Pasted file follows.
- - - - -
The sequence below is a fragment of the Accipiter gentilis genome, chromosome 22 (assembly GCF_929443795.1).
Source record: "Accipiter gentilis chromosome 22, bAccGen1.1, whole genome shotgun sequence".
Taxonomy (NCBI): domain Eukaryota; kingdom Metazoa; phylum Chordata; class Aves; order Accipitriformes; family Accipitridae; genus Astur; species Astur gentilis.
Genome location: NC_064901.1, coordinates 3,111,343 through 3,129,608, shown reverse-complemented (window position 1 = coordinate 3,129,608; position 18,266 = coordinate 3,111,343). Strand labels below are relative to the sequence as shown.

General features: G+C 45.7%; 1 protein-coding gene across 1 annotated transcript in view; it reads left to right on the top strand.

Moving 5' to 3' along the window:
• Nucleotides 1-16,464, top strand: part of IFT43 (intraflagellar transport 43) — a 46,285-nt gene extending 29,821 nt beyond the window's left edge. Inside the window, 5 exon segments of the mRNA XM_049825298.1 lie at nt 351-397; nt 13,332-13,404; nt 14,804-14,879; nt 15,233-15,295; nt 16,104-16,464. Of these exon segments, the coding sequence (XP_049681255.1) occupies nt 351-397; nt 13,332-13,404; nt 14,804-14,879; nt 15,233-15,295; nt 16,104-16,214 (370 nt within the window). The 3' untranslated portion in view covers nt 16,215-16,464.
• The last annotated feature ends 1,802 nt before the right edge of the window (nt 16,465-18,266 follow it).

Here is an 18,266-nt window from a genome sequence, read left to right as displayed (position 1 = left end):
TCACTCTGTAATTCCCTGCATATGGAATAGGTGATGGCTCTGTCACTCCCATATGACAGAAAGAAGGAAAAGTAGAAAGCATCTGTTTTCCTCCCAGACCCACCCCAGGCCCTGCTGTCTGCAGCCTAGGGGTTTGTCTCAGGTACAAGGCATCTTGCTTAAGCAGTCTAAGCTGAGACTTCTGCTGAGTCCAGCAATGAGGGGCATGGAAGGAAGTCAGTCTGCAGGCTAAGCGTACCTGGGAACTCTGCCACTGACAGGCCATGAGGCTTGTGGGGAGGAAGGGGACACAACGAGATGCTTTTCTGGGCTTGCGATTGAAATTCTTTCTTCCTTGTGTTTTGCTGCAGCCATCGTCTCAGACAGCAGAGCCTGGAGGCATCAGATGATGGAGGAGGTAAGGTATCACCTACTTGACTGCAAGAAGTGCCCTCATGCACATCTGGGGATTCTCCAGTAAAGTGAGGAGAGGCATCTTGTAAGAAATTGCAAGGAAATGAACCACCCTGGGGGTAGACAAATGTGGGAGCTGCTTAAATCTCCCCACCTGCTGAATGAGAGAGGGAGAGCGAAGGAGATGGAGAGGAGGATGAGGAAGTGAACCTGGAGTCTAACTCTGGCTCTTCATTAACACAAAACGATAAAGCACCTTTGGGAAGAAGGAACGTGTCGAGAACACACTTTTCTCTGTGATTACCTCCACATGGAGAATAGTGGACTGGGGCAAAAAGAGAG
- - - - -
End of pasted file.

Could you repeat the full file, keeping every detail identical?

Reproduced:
The sequence below is a fragment of the Accipiter gentilis genome, chromosome 22 (assembly GCF_929443795.1).
Source record: "Accipiter gentilis chromosome 22, bAccGen1.1, whole genome shotgun sequence".
Taxonomy (NCBI): domain Eukaryota; kingdom Metazoa; phylum Chordata; class Aves; order Accipitriformes; family Accipitridae; genus Astur; species Astur gentilis.
Genome location: NC_064901.1, coordinates 3,111,343 through 3,129,608, shown reverse-complemented (window position 1 = coordinate 3,129,608; position 18,266 = coordinate 3,111,343). Strand labels below are relative to the sequence as shown.

General features: G+C 45.7%; 1 protein-coding gene across 1 annotated transcript in view; it reads left to right on the top strand.

Moving 5' to 3' along the window:
• Nucleotides 1-16,464, top strand: part of IFT43 (intraflagellar transport 43) — a 46,285-nt gene extending 29,821 nt beyond the window's left edge. Inside the window, 5 exon segments of the mRNA XM_049825298.1 lie at nt 351-397; nt 13,332-13,404; nt 14,804-14,879; nt 15,233-15,295; nt 16,104-16,464. Of these exon segments, the coding sequence (XP_049681255.1) occupies nt 351-397; nt 13,332-13,404; nt 14,804-14,879; nt 15,233-15,295; nt 16,104-16,214 (370 nt within the window). The 3' untranslated portion in view covers nt 16,215-16,464.
• The last annotated feature ends 1,802 nt before the right edge of the window (nt 16,465-18,266 follow it).

Here is an 18,266-nt window from a genome sequence, read left to right as displayed (position 1 = left end):
TCACTCTGTAATTCCCTGCATATGGAATAGGTGATGGCTCTGTCACTCCCATATGACAGAAAGAAGGAAAAGTAGAAAGCATCTGTTTTCCTCCCAGACCCACCCCAGGCCCTGCTGTCTGCAGCCTAGGGGTTTGTCTCAGGTACAAGGCATCTTGCTTAAGCAGTCTAAGCTGAGACTTCTGCTGAGTCCAGCAATGAGGGGCATGGAAGGAAGTCAGTCTGCAGGCTAAGCGTACCTGGGAACTCTGCCACTGACAGGCCATGAGGCTTGTGGGGAGGAAGGGGACACAACGAGATGCTTTTCTGGGCTTGCGATTGAAATTCTTTCTTCCTTGTGTTTTGCTGCAGCCATCGTCTCAGACAGCAGAGCCTGGAGGCATCAGATGATGGAGGAGGTAAGGTATCACCTACTTGACTGCAAGAAGTGCCCTCATGCACATCTGGGGATTCTCCAGTAAAGTGAGGAGAGGCATCTTGTAAGAAATTGCAAGGAAATGAACCACCCTGGGGGTAGACAAATGTGGGAGCTGCTTAAATCTCCCCACCTGCTGAATGAGAGAGGGAGAGCGAAGGAGATGGAGAGGAGGATGAGGAAGTGAACCTGGAGTCTAACTCTGGCTCTTCATTAACACAAAACGATAAAGCACCTTTGGGAAGAAGGAACGTGTCGAGAACACACTTTTCTCTGTGATTACCTCCACATGGAGAATAGTGGACTGGGGCAAAAAGAGAG